Label-free quantitative proteomics and data analysis

For each cell line [LUC (Control) and DDX4-OE (Experimental)] 4 × 106 H69AR cells were lysed with a lysis buffer (8 M urea, 1 mM sodium orthovanadate, 20 mM HEPES, 2.5 mM sodium pyrophosphate, 1 mM β-glycerophosphate, pH 8.0, 20 min, 4 °C) followed by sonication at 40% amplification by using a microtip sonicator (QSonica, LLC, Model no. Q55) and cleared by centrifugation (14,000×g, 15 min, 15 °C). Protein concentration was measured (Pierce BCA Protein Assay, Thermo Fisher Scientific, IL, USA) and a total of 100 µg of protein per sample was subjected to trypsin digestion. Tryptic peptides were desalted using C18 Sep-Pak plus cartridges (Waters, Milford, MA) and were lyophilized for 48 h to dryness. The dried eluted peptides were reconstituted in buffer A (0.1 M acetic acid) at a concentration of 1 µg/µl and 5 µl was injected for each analysis.

The LC-MS/MS was performed on a fully automated proteomic technology platform47 that includes an Agilent 1200 Series Quaternary HPLC system (Agilent Technologies, Santa Clara, CA) connected to a Q Exactive Plus mass spectrometer (Thermo Fisher Scientific, Waltham, MA). For the LC-MS/MS, the peptides were separated through a linear reversed-phase 90 min gradient from 0 to 40% buffer B (0.1 M acetic acids in acetonitrile) at a flow rate of 3 µl /min through a 3 µm 20 cm C18 column (OD/ID 360/75, Tip 8 µm, New objectives, Woburn, MA) for a total of 90 min run time47. The electrospray voltage of 2.0 kV was applied in a split-flow configuration, and spectra were collected using a top-9 data-dependent method. Survey full-scan MS spectra (m/z 400–1800) were acquired at a resolution of 70,000 with an AGC target value of 3 × 106 ions or a maximum ion injection time of 200 ms. The peptide fragmentation was performed via higher-energy collision dissociation with the energy set at 28 normalized collision energy (NCE). The MS/MS spectra were acquired at a resolution of 17,500, with a targeted value of 2 × 104 ions or a maximum integration time of 200 ms. The ion selection abundance threshold was set at 8.0 × 102 with charge state exclusion of unassigned and z = 1, or 6–8 ions, and a dynamic exclusion time of 30 s.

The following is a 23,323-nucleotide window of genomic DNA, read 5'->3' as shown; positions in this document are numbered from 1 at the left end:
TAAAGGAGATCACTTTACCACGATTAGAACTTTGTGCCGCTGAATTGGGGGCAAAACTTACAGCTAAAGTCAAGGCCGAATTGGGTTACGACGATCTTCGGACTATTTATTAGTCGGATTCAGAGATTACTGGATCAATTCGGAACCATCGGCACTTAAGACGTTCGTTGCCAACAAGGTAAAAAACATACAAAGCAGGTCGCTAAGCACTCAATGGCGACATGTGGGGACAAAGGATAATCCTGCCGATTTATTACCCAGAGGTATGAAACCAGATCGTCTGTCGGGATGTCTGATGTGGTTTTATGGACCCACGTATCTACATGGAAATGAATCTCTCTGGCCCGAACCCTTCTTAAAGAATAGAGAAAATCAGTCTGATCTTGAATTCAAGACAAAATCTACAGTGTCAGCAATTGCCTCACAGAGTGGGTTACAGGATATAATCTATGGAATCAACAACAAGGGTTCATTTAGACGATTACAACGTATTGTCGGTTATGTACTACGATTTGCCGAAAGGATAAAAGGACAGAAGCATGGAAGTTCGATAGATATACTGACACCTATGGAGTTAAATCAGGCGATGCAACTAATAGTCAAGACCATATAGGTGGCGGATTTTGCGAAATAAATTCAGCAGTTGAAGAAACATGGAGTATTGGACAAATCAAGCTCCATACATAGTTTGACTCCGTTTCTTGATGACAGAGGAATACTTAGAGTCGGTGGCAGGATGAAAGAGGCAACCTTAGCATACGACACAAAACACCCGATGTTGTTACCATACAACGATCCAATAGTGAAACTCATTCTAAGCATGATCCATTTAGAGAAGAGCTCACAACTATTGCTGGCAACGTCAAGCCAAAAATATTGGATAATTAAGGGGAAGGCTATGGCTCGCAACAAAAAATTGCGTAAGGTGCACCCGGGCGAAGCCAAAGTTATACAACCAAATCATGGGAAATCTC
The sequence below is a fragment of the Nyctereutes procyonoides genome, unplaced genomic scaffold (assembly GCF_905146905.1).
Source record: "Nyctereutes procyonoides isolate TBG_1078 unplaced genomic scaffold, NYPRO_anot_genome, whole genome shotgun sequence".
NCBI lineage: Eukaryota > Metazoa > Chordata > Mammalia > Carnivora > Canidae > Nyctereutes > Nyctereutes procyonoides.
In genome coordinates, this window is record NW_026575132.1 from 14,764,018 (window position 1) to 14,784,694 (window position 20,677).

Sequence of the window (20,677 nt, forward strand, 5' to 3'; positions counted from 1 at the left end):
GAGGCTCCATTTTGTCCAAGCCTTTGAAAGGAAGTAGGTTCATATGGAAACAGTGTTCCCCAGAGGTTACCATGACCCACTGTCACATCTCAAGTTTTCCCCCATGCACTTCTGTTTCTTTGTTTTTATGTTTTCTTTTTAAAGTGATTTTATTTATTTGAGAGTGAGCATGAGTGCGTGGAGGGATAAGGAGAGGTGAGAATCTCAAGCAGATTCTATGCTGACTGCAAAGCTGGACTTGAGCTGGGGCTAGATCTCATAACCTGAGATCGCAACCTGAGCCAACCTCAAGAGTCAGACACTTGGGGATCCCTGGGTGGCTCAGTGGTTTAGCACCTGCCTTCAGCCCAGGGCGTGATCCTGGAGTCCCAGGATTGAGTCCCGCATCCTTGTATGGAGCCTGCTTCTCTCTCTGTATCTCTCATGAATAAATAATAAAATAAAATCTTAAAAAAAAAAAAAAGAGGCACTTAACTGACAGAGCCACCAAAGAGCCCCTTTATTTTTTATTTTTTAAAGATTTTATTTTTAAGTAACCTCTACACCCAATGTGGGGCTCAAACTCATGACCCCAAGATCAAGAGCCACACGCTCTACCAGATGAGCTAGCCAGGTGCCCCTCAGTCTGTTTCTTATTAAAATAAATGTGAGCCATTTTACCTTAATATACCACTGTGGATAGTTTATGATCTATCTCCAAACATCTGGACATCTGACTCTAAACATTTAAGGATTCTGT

For database search and label-free quantitative analysis, peptide spectrum matching of MS/MS spectra of each file was searched against the human database (UniProt) using the Sequest algorithm within Proteome Discoverer v 2.3 software (Thermo Fisher Scientific, San Jose, CA). The Sequest database search was performed with the following parameters: trypsin enzyme cleavage specificity, two possible missed cleavages, 10 ppm mass tolerance for precursor ions, and 0.02 Da mass tolerance for fragment ions. Search parameters permitted variable modification of methionine oxidation (+15.9949 Da) and static modification of carbamidomethylation (+57.0215 Da) on cysteine. Peptide assignments from the database search were filtered down to a 1% FDR. The relative label-free quantitative and comparative among the samples were performed using the Minora algorithm and the adjoining bioinformatics tools of the Proteome Discoverer 2.3 software. To select proteins that show a statistically significant change in abundance between two groups, a threshold of 1.5-fold change with a p value (0.05) was selected. The data is deposited and available through jPOST (accession number: JPST001674) or ProteomeXchange (accession number: PXD034861).

Cytokine profiling

Multiplex assays were performed using Human Cytokine/Chemokine Magnetic Bead Panel (Cat. # HCYTMAG-60K-PX30) on a Luminex MAGPIX system (Merck Millipore)44. Briefly, conditioned media concentration levels (pg/mL) of each protein were determined by 5-parameter curve fitting models. The average of two replicate fold changes relative to the corresponding control was calculated and plotted as log2FC.

Animal studies

Mouse experiments were conducted in accordance with a Kanazawa University Institutional Animal Care and Use Committee–approved protocol. Female KSN/Slc nude mice (6–12 weeks) were subcutaneously injected on their armpits of right anterior limbs with 5 × 105 cells of each group of H69AR cells and then monitored daily for tumor growth for 2–3 weeks until the tumor reaches 1500 mm3. Tumor volume was measured with a caliper and calculated by the formula, tumor size = ab2/2. a is the larger and b is the smaller of the two dimensions. When the xenografted tumors grew up to a mean tumor volume of around 250 mm3, tumor-bearing mice were intraperitoneally injected with various doses of Cisplatin (1 mg kg−1) or saline every other day for a total of six times48. Tumor volume and body weight were monitored over time. Tumor progression and regression were monitored daily. The tumor-bearing mice were sacrificed 39 days after treatment, and the xenografts, lung, and liver tissues were removed and subjected to RNA extraction for RT-qPCR or to 10% PFA fixation for Immunohistochemistry for hematoxylin and eosin staining.